Being seen as a ba’al tsedakah (a “master of righteousness”) or a “giver” in the Jewish community sometimes puts one into a difficult position. There are hundreds of causes, a great many of them worthwhile, and they all seem to pursue the same givers. To divide our ability to give by all the many causes that approach us can make each gift too small to be significant, while to give to one and ignore all the others seems somewhat heartless. It was for this reason, to avoid excessive competition among causes, that Jewish federations were first established. The local federation will accept a gift and divide it between various local and worldwide needs.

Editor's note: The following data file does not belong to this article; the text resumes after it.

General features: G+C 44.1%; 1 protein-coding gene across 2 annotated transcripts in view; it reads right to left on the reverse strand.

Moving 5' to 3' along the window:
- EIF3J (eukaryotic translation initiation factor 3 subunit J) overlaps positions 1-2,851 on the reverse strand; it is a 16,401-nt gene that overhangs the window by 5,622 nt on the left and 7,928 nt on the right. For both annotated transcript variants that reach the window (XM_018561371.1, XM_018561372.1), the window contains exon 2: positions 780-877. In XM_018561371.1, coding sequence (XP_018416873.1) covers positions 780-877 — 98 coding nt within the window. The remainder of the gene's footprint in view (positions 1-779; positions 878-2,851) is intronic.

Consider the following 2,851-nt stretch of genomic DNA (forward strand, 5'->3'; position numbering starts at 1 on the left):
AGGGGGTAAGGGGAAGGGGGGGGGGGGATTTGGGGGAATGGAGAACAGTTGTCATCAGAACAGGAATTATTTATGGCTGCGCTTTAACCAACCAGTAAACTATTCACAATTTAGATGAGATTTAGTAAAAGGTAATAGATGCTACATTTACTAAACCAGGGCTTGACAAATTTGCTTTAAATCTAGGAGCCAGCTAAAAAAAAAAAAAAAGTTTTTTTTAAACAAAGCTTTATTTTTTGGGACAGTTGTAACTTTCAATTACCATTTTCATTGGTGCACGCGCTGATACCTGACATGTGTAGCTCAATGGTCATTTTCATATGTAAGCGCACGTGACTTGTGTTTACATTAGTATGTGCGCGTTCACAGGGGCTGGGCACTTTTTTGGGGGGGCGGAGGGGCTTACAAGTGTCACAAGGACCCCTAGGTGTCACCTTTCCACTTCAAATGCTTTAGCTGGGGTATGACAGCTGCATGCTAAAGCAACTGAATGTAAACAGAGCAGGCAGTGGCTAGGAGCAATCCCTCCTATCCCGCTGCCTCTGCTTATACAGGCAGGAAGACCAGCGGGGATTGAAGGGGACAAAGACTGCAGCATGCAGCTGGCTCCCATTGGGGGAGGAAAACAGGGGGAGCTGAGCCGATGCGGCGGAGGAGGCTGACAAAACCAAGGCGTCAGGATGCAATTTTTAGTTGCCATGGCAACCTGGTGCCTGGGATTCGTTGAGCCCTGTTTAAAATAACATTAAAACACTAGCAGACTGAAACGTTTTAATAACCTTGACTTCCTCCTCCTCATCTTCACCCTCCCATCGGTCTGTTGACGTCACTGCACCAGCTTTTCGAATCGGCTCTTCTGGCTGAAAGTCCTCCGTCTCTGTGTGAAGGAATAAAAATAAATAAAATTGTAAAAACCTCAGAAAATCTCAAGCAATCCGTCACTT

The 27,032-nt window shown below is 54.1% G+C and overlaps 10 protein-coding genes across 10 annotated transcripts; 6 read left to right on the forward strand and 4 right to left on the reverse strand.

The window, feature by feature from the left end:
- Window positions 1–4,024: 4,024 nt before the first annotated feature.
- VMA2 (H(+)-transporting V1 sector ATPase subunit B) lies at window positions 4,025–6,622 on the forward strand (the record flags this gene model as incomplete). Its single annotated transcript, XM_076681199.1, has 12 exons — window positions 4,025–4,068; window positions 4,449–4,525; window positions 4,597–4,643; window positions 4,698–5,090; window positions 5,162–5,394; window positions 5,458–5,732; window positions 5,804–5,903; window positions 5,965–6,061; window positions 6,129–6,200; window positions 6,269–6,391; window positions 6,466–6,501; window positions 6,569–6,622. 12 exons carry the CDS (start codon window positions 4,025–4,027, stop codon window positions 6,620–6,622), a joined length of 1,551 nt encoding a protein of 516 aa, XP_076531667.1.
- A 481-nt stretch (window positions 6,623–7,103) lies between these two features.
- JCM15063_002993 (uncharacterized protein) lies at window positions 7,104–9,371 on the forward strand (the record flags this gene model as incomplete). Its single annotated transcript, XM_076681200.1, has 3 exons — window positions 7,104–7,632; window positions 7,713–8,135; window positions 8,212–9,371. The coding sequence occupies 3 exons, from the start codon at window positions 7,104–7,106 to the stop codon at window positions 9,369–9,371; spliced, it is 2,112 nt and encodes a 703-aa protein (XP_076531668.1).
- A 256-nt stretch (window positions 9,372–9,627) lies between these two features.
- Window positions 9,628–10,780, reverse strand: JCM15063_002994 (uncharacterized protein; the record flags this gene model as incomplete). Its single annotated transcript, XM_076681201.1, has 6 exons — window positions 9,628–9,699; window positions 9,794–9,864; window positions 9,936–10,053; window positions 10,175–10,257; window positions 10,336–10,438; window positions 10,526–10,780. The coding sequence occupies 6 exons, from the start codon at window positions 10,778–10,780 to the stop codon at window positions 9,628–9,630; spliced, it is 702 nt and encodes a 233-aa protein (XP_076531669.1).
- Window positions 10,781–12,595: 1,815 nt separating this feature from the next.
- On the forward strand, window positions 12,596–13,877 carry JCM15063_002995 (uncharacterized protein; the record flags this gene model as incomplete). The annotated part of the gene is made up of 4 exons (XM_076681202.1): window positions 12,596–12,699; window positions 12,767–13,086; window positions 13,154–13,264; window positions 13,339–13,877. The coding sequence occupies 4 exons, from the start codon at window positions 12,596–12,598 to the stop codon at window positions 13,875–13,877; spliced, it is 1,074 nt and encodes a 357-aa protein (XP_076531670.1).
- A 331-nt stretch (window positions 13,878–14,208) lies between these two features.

Suggested Discussion Questions:
1. What is the conundrum facing the Jewish giver? How Green suggest it is resolved?
2. How can this thinking be applied to foreign assistance reform?
Time Period: Contemporary (The Yom Kippur War until the present-day)